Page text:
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|Title:||Fragmentation and Connectivity Analyses of African Forest Protected Areas|
|Authors:||GOLLNOW FLORIAN; ESTREGUIL Christine; DUBOIS Gregoire; MAYAUX Philippe; CAUDULLO GIOVANNI|
|Citation:||Operational tools in forestry using remote sensing techniques p. 115-119|
|Publisher:||University of Santiago de Compostela (Spain) & Forest Research Center (UK)|
|Type:||Articles in periodicals and books|
|Abstract:||The African continent is hosting some of the richest ecosystems on the planet. Because of the particularly large number of species they are hosting, forests protected areas (FPAs) play an essential role in conservation programs as well as in the sustainable use of these natural resources. The contribution of FPAs as a means to reduce climate change impact further highlights the fundamental role played by these ecosystems and so the need to monitor changes to these habitats. Fragmentation is one of the various pressures on FPAs. It refers to spatial pattern processes with ecosystem loss and isolation (reduced connectivity) which leads to biodiversity loss. In this work, the isolation of the main African FPAs and the pattern characterization of habitats in and around the FPAs are at focus in view to assess threats and identify the areas that are most vulnerable (Hartley et al, 2007). In this paper. the spatial patterns of forests were investigated using the Global Land Cover (GLC) 2000 data over Africa. The GLC2000 maps are based on daily observations made from 1st November 1999 to 31st December 2000 by the VEGETATION sensor on the SPOT 4 satellite.|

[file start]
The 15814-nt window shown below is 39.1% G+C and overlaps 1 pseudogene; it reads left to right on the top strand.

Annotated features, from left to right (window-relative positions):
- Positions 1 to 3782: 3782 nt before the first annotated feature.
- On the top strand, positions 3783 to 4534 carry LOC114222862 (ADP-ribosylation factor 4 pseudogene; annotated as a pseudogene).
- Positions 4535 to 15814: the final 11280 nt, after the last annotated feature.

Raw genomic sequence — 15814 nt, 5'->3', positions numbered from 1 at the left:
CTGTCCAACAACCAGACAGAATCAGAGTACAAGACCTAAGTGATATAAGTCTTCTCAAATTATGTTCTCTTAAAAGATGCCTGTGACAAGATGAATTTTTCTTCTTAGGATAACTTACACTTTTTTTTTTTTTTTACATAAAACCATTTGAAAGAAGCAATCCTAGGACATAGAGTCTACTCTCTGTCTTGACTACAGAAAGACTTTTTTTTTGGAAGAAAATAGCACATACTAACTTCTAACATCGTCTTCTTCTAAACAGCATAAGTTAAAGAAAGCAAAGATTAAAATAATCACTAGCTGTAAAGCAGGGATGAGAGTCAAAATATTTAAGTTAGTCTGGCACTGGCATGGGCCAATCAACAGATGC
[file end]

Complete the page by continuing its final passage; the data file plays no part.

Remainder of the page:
|JRC Directorate:||Sustainable Resources|
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